That allure comes in part from the tension Mason creates between his repeating forms and the ties’ and belts’ anti-formalist sensuality. But I was undecided whether to call the result less than satisfying or to declare the work’s apparent incompleteness part of Mason’s statement. He doesn’t really bring the dialogue between kitsch surfaces and ideal forms to a conclusion; perhaps, like many artists working with mass-culture artifacts, he treats his materials with an odd mix of irony and reverence because he feels that in some ultimate sense he can never conquer them. At any rate the designs of the ties and belts evoke the ocean of kitsch that sometimes seems to engulf us.
Mason, a 36-year-old Chicagoan, spent part of his childhood in Salt Lake City, where he went on archaeological digs. An art history student in college, he feels he’s been influenced by Renaissance panel painting, ancient Chinese pottery, Japanese samurai swords, Donald Lipski, Kurt Schwitters, and the elegant Chicago-area homes he often sees in his present job as an art installer. In his statement he writes of being “more fascinated by the ancient floors and ceilings” of Rome than by its high art. Some years ago he was secretary for the political campaigns of drag queen Joan Jett Blakk, who once advocated replacing the military with “dykes on bikes.” Mason says such stands weren’t just jokes, however, but were intended “to put more integrity back into the political process.” Realizing that he might be appearing in drag for these campaigns, he started buying women’s shoes and eventually bought more than he needed–“I liked them as objects.” Some women’s shoes ended up in this show, also arranged in crosses.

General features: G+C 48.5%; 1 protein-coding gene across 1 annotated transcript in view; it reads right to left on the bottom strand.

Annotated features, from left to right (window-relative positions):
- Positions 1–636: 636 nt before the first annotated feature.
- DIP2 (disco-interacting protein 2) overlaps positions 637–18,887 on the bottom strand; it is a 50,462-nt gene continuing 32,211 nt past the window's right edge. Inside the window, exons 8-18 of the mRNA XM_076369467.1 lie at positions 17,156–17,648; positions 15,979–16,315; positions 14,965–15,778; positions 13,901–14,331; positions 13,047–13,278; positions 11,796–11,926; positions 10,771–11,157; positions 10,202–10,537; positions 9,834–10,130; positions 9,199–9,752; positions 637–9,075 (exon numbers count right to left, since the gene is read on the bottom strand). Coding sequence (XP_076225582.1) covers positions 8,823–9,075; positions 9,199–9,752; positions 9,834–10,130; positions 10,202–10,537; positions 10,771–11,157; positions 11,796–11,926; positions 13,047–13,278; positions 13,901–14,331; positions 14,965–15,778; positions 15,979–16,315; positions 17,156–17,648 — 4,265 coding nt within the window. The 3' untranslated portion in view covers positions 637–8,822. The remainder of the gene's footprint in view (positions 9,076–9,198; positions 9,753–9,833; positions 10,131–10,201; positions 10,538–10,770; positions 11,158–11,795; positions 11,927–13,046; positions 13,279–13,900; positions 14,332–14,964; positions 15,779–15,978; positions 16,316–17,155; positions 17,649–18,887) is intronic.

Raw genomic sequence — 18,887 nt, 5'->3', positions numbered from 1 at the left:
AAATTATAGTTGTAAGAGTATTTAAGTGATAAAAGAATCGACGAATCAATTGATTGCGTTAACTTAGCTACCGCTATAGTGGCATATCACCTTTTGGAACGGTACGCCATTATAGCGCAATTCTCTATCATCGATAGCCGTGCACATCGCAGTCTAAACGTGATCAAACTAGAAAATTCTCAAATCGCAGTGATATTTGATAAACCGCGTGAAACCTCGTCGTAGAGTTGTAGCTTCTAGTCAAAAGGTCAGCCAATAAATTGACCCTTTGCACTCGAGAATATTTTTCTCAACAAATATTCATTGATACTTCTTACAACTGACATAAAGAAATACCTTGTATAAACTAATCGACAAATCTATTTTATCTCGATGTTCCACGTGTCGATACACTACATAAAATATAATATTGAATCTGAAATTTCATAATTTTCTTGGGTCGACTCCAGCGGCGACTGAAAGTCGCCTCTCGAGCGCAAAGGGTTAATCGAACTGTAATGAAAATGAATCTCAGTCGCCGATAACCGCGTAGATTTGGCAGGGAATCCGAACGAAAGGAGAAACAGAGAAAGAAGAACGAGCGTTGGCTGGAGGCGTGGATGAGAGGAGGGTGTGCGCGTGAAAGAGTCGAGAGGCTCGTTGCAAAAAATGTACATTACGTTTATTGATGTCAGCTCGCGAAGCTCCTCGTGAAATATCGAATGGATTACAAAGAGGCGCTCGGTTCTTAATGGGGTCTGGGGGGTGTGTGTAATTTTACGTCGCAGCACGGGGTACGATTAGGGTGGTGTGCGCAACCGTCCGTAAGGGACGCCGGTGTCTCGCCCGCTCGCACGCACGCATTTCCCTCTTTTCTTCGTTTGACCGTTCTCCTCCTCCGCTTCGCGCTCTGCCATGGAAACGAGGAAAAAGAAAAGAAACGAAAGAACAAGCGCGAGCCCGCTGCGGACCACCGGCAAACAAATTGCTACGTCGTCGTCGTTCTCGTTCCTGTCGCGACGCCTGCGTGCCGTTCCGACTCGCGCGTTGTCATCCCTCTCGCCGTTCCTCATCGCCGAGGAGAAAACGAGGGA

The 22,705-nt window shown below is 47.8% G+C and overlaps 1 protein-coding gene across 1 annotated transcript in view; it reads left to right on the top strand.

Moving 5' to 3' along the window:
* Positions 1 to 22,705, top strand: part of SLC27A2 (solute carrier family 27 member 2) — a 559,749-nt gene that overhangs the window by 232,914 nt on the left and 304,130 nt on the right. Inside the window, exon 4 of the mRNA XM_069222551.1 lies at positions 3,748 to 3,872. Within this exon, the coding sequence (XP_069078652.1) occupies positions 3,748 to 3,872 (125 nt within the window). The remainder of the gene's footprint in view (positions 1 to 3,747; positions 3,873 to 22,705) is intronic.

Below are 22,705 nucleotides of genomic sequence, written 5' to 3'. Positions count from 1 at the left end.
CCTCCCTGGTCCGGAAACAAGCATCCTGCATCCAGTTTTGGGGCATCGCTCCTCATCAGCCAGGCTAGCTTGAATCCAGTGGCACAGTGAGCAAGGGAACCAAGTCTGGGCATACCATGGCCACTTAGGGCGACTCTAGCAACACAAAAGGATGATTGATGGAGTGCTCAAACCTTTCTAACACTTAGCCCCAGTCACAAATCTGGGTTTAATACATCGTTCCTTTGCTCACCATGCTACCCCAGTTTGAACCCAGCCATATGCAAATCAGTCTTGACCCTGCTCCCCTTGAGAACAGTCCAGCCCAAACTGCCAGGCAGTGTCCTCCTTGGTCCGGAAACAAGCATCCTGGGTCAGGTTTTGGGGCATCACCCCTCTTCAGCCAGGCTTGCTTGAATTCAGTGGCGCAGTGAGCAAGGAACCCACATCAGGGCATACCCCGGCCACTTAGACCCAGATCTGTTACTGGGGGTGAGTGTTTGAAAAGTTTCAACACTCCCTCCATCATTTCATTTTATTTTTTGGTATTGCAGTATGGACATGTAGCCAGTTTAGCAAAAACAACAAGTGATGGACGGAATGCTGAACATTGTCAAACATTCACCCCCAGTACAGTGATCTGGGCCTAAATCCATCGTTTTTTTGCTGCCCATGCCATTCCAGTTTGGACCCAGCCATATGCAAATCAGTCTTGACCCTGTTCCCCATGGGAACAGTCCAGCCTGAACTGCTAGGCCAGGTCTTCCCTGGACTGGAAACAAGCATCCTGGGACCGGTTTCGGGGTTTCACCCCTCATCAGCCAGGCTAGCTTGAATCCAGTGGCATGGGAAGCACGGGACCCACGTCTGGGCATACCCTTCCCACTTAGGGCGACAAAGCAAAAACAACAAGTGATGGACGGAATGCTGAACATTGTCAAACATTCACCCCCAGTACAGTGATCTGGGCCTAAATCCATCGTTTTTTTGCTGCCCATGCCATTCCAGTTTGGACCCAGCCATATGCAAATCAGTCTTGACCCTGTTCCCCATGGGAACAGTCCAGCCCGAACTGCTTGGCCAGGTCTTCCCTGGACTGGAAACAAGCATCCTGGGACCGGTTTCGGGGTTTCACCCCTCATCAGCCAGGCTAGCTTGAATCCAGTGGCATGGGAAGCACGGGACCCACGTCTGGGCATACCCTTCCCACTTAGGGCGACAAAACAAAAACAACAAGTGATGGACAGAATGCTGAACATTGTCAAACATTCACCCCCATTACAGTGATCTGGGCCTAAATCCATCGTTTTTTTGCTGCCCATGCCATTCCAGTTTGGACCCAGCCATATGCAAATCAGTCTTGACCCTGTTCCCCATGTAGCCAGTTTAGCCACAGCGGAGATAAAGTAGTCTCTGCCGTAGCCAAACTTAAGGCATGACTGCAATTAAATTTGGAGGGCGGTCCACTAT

The three-dimensional shoe pieces are among Mason’s strongest. The soles facing us, the high heels at the center, they reveal scuff marks and other signs of use. Invoking the messiness of living, they pose a striking contrast to the cross shapes, whose formal precision is further undercut by the shoes’ strange angles and curves. Though these pieces are decidedly physical, they don’t quite cross the line into fetishism; in fact part of their meaning seems to be that they have no clear meaning. Mason’s use of well-worn shoes for the arms of a cross left me scratching my head, wondering what to make of his works’ intentional incompleteness.
Some of Pam Lins’s six new works at Ten in One, five sculptures and a group of photographs, also seem intentionally puzzling. She told me she hopes viewers will “make big leaps” in interpreting them. Certainly I wouldn’t want to see too literal an interpretation of the somewhat surreal, somewhat goofy Vented Boots, in which two boot shapes made of foam sit atop a light blue box with plastic-slatted vents. The vents don’t connect to the boots’ interiors, which at any rate seem solid foam. Are the vents intended for the wearer’s comfort? To reduce the boots’ odor? Most of Lins’s works suggest scenes from daily life gone somewhat awry, commenting on the kind of excess of manufactured objects Mason also impresses on us. In Sip Cup/Memo Board a group of cups and bottles, made of foam but covered with white and gray paint, sits on a shelf in front of a cork bulletin board filled with blank notepaper. Something happened here once–presumably somebody drank from the cup with the straw in it, somebody else put the note pages up–but something didn’t happen as well: the drink was abandoned, no one left any memos.